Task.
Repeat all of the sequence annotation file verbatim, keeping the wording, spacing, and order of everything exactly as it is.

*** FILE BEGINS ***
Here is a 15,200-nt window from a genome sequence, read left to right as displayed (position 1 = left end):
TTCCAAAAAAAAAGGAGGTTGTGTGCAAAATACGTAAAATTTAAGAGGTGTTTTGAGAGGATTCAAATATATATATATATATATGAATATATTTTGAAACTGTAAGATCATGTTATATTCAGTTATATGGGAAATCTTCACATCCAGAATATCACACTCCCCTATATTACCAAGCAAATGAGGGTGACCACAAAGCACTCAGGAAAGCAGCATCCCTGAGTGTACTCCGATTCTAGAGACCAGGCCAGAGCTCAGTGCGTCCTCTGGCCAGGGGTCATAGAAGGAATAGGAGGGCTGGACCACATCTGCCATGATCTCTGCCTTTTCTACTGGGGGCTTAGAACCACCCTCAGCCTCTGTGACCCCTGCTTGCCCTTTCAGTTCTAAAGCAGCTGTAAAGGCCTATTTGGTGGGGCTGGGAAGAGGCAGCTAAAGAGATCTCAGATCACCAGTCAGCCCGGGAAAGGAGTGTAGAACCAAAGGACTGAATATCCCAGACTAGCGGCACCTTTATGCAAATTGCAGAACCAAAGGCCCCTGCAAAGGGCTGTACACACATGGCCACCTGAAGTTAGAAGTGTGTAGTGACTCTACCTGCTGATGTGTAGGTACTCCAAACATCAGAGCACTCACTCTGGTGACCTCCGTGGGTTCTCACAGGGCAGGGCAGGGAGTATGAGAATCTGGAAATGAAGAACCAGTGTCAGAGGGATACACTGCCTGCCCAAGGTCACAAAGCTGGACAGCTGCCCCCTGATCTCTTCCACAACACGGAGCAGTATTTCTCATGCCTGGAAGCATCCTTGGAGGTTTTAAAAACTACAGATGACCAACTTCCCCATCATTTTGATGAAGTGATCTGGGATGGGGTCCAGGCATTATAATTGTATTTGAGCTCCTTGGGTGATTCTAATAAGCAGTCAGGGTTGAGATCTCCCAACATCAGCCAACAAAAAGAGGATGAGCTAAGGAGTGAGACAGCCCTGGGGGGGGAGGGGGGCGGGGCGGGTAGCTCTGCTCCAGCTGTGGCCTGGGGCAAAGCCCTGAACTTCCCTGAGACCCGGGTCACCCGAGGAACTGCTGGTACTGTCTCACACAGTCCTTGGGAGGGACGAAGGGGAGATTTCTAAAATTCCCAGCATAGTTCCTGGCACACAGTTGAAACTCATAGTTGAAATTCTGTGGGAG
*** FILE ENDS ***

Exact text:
Here is a 15,200-nt window from a genome sequence, read left to right as displayed (position 1 = left end):
TTCCAAAAAAAAAGGAGGTTGTGTGCAAAATACGTAAAATTTAAGAGGTGTTTTGAGAGGATTCAAATATATATATATATATATGAATATATTTTGAAACTGTAAGATCATGTTATATTCAGTTATATGGGAAATCTTCACATCCAGAATATCACACTCCCCTATATTACCAAGCAAATGAGGGTGACCACAAAGCACTCAGGAAAGCAGCATCCCTGAGTGTACTCCGATTCTAGAGACCAGGCCAGAGCTCAGTGCGTCCTCTGGCCAGGGGTCATAGAAGGAATAGGAGGGCTGGACCACATCTGCCATGATCTCTGCCTTTTCTACTGGGGGCTTAGAACCACCCTCAGCCTCTGTGACCCCTGCTTGCCCTTTCAGTTCTAAAGCAGCTGTAAAGGCCTATTTGGTGGGGCTGGGAAGAGGCAGCTAAAGAGATCTCAGATCACCAGTCAGCCCGGGAAAGGAGTGTAGAACCAAAGGACTGAATATCCCAGACTAGCGGCACCTTTATGCAAATTGCAGAACCAAAGGCCCCTGCAAAGGGCTGTACACACATGGCCACCTGAAGTTAGAAGTGTGTAGTGACTCTACCTGCTGATGTGTAGGTACTCCAAACATCAGAGCACTCACTCTGGTGACCTCCGTGGGTTCTCACAGGGCAGGGCAGGGAGTATGAGAATCTGGAAATGAAGAACCAGTGTCAGAGGGATACACTGCCTGCCCAAGGTCACAAAGCTGGACAGCTGCCCCCTGATCTCTTCCACAACACGGAGCAGTATTTCTCATGCCTGGAAGCATCCTTGGAGGTTTTAAAAACTACAGATGACCAACTTCCCCATCATTTTGATGAAGTGATCTGGGATGGGGTCCAGGCATTATAATTGTATTTGAGCTCCTTGGGTGATTCTAATAAGCAGTCAGGGTTGAGATCTCCCAACATCAGCCAACAAAAAGAGGATGAGCTAAGGAGTGAGACAGCCCTGGGGGGGGAGGGGGGCGGGGCGGGTAGCTCTGCTCCAGCTGTGGCCTGGGGCAAAGCCCTGAACTTCCCTGAGACCCGGGTCACCCGAGGAACTGCTGGTACTGTCTCACACAGTCCTTGGGAGGGACGAAGGGGAGATTTCTAAAATTCCCAGCATAGTTCCTGGCACACAGTTGAAACTCATAGTTGAAATTCTGTGGGAG